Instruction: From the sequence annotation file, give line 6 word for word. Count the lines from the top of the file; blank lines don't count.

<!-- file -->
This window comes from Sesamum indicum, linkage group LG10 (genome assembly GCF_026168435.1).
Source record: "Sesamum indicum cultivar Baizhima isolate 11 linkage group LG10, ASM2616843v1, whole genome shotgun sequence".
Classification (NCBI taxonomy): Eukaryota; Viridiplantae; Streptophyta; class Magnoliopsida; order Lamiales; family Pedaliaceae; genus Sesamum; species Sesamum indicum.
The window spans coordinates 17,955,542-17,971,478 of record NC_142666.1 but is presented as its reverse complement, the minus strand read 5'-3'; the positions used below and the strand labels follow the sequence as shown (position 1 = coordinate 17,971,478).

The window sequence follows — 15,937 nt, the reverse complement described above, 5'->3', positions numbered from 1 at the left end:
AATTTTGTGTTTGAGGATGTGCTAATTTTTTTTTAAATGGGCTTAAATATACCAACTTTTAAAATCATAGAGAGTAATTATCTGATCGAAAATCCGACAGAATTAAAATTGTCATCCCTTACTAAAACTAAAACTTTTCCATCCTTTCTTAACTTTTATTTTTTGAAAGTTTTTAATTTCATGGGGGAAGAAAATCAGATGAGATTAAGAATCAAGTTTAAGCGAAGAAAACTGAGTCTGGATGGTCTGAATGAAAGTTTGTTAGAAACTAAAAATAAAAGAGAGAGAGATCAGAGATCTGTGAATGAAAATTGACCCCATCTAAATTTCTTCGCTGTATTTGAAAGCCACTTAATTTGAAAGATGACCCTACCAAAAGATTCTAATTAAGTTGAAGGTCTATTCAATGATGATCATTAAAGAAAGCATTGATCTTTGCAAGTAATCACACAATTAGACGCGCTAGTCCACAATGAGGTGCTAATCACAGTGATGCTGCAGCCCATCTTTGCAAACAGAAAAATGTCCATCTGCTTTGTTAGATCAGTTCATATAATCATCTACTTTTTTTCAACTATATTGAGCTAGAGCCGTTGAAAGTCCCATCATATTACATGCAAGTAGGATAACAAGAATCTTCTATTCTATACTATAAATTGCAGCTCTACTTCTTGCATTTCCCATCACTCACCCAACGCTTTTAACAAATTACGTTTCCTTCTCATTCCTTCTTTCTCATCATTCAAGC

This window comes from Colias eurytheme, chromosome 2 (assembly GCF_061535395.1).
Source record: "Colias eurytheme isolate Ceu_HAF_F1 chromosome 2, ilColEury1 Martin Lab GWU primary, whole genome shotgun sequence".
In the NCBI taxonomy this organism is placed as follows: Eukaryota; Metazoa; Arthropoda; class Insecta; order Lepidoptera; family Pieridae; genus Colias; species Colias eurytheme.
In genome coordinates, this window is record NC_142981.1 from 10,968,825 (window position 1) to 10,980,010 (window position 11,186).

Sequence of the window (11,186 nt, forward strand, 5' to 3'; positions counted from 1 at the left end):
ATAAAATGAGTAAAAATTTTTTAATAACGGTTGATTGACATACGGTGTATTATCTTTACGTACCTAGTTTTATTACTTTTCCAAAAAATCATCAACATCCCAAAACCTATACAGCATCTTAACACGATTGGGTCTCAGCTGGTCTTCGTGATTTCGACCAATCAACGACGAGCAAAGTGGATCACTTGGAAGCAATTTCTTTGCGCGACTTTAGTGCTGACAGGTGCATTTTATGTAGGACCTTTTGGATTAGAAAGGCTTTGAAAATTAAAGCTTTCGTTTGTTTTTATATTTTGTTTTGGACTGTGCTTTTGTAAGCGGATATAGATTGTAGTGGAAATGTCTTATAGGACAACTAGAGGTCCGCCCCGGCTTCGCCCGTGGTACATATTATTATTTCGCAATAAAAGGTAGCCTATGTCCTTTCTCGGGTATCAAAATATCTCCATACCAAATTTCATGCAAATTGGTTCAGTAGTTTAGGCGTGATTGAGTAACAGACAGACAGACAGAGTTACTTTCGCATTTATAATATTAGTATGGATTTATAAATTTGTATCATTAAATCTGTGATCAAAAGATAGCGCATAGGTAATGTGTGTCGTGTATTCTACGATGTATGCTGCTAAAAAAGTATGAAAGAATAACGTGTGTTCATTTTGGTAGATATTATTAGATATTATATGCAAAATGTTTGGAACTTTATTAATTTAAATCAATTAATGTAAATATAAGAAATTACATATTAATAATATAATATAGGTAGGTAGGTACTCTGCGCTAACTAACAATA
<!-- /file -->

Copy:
AATTTTGTGTTTGAGGATGTGCTAATTTTTTTTTAAATGGGCTTAAATATACCAACTTTTAAAATCATAGAGAGTAATTATCTGATCGAAAATCCGACAGAATTAAAATTGTCATCCCTTACTAAAACTAAAACTTTTCCATCCTTTCTTAACTTTTATTTTTTGAAAGTTTTTAATTTCATGGGGGAAGAAAATCAGATGAGATTAAGAATCAAGTTTAAGCGAAGAAAACTGAGTCTGGATGGTCTGAATGAAAGTTTGTTAGAAACTAAAAATAAAAGAGAGAGAGATCAGAGATCTGTGAATGAAAATTGACCCCATCTAAATTTCTTCGCTGTATTTGAAAGCCACTTAATTTGAAAGATGACCCTACCAAAAGATTCTAATTAAGTTGAAGGTCTATTCAATGATGATCATTAAAGAAAGCATTGATCTTTGCAAGTAATCACACAATTAGACGCGCTAGTCCACAATGAGGTGCTAATCACAGTGATGCTGCAGCCCATCTTTGCAAACAGAAAAATGTCCATCTGCTTTGTTAGATCAGTTCATATAATCATCTACTTTTTTTCAACTATATTGAGCTAGAGCCGTTGAAAGTCCCATCATATTACATGCAAGTAGGATAACAAGAATCTTCTATTCTATACTATAAATTGCAGCTCTACTTCTTGCATTTCCCATCACTCACCCAACGCTTTTAACAAATTACGTTTCCTTCTCATTCCTTCTTTCTCATCATTCAAGC